As health-care professionals, we must recognize that exercise is not all one thing. Different types of exercise challenges produce different, even opposite, physiological adaptations. It is clear that exercise intensity is the key to promoting good cardiopulmonary capacity and in combating modern deconditioning and age-related losses. We must also recognize, however, that the average deconditioned patient is not capable of safely or effectively participating in most high-intensity training programs. We can find a solution to this problem and the key to optimal cardiovascular conditioning at any age in two concepts: Progressivity and Acceleration. Progressivity in exercise refers to a regular and consistent increase in the intensity of demands placed on the cardiovascular system. Progressivity takes into consideration the baseline fitness level of each patient and allows safe incremental increases in intensity, regardless of the current level of conditioning. Acceleration refers to training the cardiovascular system to respond more quickly to increases in demands, as well as reducing the amount of time it takes for the heart and lungs to recover from exertion. Primary research data will be presented suggesting that a program of Progressively Accelerating Cardiopulmonary Exertion (PACE) conditions the heart and lungs to build larger reserve capacities to respond adequately to large and sudden increases in demands. PACE is the first and only program to offer the benefits of improved cardiovascular capacity to patients of all ages and all fitness levels.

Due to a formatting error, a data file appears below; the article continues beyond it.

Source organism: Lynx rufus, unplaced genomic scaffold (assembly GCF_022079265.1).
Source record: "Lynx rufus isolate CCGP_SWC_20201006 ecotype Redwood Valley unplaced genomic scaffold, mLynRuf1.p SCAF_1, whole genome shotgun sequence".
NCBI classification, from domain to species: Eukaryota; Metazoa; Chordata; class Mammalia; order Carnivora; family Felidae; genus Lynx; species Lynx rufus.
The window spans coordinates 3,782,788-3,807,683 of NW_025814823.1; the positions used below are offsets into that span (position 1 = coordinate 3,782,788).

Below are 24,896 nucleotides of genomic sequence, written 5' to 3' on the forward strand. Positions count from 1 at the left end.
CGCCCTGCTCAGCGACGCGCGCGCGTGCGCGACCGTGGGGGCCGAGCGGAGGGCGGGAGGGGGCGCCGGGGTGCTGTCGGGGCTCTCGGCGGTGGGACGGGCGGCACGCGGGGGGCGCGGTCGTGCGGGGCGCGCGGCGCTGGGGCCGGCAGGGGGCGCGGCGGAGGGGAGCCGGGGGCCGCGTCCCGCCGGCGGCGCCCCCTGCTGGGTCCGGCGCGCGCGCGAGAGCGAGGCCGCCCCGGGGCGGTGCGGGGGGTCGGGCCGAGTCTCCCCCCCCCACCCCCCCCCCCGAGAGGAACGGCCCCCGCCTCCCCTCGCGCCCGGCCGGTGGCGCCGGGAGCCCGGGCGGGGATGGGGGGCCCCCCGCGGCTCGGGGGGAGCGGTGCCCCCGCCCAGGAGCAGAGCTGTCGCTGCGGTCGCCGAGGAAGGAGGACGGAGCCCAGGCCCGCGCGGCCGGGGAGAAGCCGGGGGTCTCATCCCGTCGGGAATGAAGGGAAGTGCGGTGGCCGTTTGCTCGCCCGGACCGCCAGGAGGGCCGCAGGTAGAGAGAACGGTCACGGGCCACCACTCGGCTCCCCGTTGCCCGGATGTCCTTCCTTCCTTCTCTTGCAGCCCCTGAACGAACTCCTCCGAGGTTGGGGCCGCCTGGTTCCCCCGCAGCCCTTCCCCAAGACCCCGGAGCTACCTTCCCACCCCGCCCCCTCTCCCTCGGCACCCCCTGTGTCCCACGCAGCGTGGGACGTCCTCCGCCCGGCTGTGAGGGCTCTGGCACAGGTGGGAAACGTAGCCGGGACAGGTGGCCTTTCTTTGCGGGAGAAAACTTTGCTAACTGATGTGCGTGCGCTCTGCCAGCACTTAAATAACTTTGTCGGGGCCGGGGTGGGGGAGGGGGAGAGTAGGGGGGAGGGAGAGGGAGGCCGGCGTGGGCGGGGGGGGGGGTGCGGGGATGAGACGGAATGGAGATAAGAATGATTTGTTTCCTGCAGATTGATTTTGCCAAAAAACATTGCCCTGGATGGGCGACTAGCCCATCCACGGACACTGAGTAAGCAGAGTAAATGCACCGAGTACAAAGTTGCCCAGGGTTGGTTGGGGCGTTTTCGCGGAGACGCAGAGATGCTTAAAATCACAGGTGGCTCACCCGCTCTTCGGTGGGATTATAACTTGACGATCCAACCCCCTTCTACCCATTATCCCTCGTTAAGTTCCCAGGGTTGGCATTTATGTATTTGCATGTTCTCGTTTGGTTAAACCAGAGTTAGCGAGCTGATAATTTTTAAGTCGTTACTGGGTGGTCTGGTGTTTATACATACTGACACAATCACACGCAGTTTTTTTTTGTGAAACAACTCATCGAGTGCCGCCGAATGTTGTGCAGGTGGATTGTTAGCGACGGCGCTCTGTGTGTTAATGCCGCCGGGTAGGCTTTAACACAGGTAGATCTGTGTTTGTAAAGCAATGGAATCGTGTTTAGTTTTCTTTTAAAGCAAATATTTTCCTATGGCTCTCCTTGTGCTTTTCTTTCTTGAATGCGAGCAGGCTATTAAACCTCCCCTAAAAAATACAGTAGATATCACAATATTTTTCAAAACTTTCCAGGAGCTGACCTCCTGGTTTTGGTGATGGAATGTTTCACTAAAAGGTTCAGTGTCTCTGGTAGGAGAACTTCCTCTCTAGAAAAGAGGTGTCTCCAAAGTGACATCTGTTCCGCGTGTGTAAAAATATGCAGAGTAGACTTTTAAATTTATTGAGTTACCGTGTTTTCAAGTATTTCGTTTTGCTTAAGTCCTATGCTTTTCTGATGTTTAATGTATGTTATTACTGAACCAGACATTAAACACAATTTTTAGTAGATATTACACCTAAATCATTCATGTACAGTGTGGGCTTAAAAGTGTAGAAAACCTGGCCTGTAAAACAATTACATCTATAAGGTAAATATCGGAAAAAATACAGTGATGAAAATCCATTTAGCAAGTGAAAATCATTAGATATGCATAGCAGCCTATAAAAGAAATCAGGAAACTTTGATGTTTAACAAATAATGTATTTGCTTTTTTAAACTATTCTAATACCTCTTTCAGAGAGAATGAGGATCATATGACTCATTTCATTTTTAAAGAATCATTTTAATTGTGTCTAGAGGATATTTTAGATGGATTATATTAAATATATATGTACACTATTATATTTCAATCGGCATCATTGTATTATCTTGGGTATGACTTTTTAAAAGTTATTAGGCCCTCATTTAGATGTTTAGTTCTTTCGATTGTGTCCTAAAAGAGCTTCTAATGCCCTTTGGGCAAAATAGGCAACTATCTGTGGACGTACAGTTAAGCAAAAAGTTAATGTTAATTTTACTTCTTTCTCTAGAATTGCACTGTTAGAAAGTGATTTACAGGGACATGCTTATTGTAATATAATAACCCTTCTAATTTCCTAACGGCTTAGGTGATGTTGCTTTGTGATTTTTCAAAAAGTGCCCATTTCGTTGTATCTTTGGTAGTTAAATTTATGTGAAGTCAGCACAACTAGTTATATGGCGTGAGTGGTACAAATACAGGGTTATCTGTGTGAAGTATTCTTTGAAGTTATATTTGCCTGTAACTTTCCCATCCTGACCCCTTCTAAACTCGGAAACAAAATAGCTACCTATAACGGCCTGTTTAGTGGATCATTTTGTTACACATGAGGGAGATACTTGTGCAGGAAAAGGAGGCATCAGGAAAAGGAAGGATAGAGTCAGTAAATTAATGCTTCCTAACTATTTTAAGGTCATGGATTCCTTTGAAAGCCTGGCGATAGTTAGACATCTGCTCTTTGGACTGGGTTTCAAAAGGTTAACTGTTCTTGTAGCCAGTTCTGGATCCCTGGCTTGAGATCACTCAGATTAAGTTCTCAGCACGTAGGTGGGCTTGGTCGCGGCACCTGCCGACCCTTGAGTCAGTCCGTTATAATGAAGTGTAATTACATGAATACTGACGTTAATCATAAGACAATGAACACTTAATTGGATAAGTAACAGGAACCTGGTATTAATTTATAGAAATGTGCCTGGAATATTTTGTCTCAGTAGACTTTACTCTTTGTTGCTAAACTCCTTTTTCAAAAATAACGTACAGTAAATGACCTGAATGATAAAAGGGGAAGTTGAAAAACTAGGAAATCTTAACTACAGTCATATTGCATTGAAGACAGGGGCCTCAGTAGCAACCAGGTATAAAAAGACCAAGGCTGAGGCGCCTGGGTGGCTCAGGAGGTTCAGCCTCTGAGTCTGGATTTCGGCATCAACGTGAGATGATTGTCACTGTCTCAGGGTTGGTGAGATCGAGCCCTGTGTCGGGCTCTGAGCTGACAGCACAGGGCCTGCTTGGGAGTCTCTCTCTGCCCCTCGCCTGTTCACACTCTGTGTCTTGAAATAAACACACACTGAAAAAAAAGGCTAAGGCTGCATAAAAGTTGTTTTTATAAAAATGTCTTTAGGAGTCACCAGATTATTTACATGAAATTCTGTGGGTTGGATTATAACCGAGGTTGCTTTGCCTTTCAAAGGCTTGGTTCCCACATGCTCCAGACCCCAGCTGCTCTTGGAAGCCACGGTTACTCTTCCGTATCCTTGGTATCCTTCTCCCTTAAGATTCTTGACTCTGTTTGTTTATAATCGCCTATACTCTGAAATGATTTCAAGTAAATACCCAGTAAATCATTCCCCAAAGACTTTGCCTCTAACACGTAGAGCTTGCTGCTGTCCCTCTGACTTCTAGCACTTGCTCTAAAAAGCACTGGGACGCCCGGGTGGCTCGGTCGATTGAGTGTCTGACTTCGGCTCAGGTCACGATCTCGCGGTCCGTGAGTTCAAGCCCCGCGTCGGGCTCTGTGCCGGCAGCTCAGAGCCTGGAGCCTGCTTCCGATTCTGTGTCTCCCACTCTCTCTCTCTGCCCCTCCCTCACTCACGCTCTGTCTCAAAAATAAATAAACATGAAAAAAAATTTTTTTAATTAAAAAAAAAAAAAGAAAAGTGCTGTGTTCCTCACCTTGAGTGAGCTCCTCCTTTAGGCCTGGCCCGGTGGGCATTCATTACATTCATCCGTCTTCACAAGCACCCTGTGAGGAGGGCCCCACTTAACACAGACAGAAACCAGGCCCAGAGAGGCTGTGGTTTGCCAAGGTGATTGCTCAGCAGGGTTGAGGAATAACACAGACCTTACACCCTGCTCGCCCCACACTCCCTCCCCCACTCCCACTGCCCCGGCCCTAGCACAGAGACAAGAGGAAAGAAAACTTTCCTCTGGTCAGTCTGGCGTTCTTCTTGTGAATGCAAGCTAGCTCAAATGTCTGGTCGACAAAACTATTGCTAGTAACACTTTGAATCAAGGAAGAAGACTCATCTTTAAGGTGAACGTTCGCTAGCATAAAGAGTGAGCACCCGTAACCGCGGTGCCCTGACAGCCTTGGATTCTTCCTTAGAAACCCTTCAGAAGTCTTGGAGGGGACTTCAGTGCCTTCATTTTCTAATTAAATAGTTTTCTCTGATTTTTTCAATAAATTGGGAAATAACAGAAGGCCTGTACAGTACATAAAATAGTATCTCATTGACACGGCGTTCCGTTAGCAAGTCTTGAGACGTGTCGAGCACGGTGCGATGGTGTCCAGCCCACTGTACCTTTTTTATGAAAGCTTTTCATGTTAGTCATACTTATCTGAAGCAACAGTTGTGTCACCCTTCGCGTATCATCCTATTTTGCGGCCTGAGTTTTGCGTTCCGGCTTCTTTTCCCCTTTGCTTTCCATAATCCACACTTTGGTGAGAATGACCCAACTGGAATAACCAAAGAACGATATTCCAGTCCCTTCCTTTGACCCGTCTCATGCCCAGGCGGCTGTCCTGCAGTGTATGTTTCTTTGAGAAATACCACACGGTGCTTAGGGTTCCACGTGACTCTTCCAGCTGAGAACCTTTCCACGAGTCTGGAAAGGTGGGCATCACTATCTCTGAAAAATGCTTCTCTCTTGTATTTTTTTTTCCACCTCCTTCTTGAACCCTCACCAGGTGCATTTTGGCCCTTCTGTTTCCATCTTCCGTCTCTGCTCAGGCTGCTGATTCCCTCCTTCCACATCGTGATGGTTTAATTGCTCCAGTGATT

1) Understand how modern exercise programs fail to contribute to improved cardiopulmonary fitness and how they may be increasing the risk of mortality.
2) Understand the importance of cardiopulmonary capacity and how it relates to longevity.
3) Understand the key components of the PACE program and how it provides a safe and effective way to improve cardiopulmonary capacity and decrease cardiopulmonary aging and disease and subsequent mortality.


1 Williams P. Relationships of heart disease risk factors to exercise quantity and intensity. Arch Intern Med. 1998;158(3):237-245.
2 Lee IM, Hsieh, CC, Paffenparger, RS Jr. Exercise intensity and longevity in men. The Harvard Alumni Health Study. JAMA. 1995;273(15):1179-1184
3 Lee IM, Sesso HD, Paffenparger, RS Jr. Physical activity and coronary heart disease risk in men: does the duration of exercise episodes predict risk? Circulation. 2000;102(9): 981-986.
4 Baily S, Wilkerson DiMenna F, Jones A. Influence of repeated sprint training on pulmonary O2 uptake and muscle deoxygenation kinetics in humans. J Appl Physiol. 2009 Jun;106(6):1875-87.
5 Adachi H, Koike A, Obayashi T, et al. Does appropriate endurance exercise training improve cardiac function in patients with prior myocardial infarction? Eur Heart J. 1996 Oct;17(10):1511-21.
6 Oberman, A, Fletcher F, Lee J, et al. Efficacy of high-intensity exercise training on left ventricular ejection fraction in men with coronary artery disease (the Training Level Comparison Study). Am J Cardiol. 1995 Oct 1;76(10):643-7.
7 Schunemann H, et al. Pulmonary function is a long-term predictor of mortality in the general population: 29-year follow-up of the Buffalo Health Study. Chest. 2000 Sep;118(3):656-64.
8 Kannel WB, Seidman JM, Fercho W, Castelli WP. Vital Capacity and Congestive Heart Failure. The Framingham Study. Circulation. 1974;49(6):1160-1166.

No comments:

Post a Comment

Note: Only a member of this blog may post a comment.